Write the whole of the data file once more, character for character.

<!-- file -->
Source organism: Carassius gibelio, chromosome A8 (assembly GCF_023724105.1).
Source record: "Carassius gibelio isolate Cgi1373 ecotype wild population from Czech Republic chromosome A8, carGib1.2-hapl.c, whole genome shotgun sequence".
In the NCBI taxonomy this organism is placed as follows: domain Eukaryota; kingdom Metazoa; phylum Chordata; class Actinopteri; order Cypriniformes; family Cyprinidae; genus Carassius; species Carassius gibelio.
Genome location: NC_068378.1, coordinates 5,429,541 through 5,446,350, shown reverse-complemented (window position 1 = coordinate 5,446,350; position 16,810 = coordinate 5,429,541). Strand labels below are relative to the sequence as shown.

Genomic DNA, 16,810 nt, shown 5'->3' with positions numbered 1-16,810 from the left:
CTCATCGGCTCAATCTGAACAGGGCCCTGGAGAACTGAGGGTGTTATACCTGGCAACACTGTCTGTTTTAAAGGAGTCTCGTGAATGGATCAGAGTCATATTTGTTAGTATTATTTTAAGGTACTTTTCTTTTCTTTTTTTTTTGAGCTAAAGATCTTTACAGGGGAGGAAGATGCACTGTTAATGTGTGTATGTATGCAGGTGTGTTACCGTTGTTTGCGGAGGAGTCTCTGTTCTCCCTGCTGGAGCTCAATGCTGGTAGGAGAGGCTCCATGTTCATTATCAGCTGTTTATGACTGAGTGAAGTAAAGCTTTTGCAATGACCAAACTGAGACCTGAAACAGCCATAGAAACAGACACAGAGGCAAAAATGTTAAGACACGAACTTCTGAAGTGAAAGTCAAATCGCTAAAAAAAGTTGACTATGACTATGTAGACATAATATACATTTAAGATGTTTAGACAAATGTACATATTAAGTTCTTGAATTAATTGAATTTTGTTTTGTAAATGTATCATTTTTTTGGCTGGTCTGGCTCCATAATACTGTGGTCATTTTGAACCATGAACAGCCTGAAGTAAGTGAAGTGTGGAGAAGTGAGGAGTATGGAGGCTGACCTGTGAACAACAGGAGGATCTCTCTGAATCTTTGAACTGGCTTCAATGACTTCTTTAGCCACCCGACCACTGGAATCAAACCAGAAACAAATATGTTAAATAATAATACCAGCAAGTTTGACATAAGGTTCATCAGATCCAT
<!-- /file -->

Source organism: Carassius gibelio, chromosome A8 (assembly GCF_023724105.1).
Source record: "Carassius gibelio isolate Cgi1373 ecotype wild population from Czech Republic chromosome A8, carGib1.2-hapl.c, whole genome shotgun sequence".
In the NCBI taxonomy this organism is placed as follows: domain Eukaryota; kingdom Metazoa; phylum Chordata; class Actinopteri; order Cypriniformes; family Cyprinidae; genus Carassius; species Carassius gibelio.
Genome location: NC_068378.1, coordinates 5,429,541 through 5,446,350, shown reverse-complemented (window position 1 = coordinate 5,446,350; position 16,810 = coordinate 5,429,541). Strand labels below are relative to the sequence as shown.

Genomic DNA, 16,810 nt, shown 5'->3' with positions numbered 1-16,810 from the left:
CTCATCGGCTCAATCTGAACAGGGCCCTGGAGAACTGAGGGTGTTATACCTGGCAACACTGTCTGTTTTAAAGGAGTCTCGTGAATGGATCAGAGTCATATTTGTTAGTATTATTTTAAGGTACTTTTCTTTTCTTTTTTTTTTGAGCTAAAGATCTTTACAGGGGAGGAAGATGCACTGTTAATGTGTGTATGTATGCAGGTGTGTTACCGTTGTTTGCGGAGGAGTCTCTGTTCTCCCTGCTGGAGCTCAATGCTGGTAGGAGAGGCTCCATGTTCATTATCAGCTGTTTATGACTGAGTGAAGTAAAGCTTTTGCAATGACCAAACTGAGACCTGAAACAGCCATAGAAACAGACACAGAGGCAAAAATGTTAAGACACGAACTTCTGAAGTGAAAGTCAAATCGCTAAAAAAAGTTGACTATGACTATGTAGACATAATATACATTTAAGATGTTTAGACAAATGTACATATTAAGTTCTTGAATTAATTGAATTTTGTTTTGTAAATGTATCATTTTTTTGGCTGGTCTGGCTCCATAATACTGTGGTCATTTTGAACCATGAACAGCCTGAAGTAAGTGAAGTGTGGAGAAGTGAGGAGTATGGAGGCTGACCTGTGAACAACAGGAGGATCTCTCTGAATCTTTGAACTGGCTTCAATGACTTCTTTAGCCACCCGACCACTGGAATCAAACCAGAAACAAATATGTTAAATAATAATACCAGCAAGTTTGACATAAGGTTCATCAGATCCAT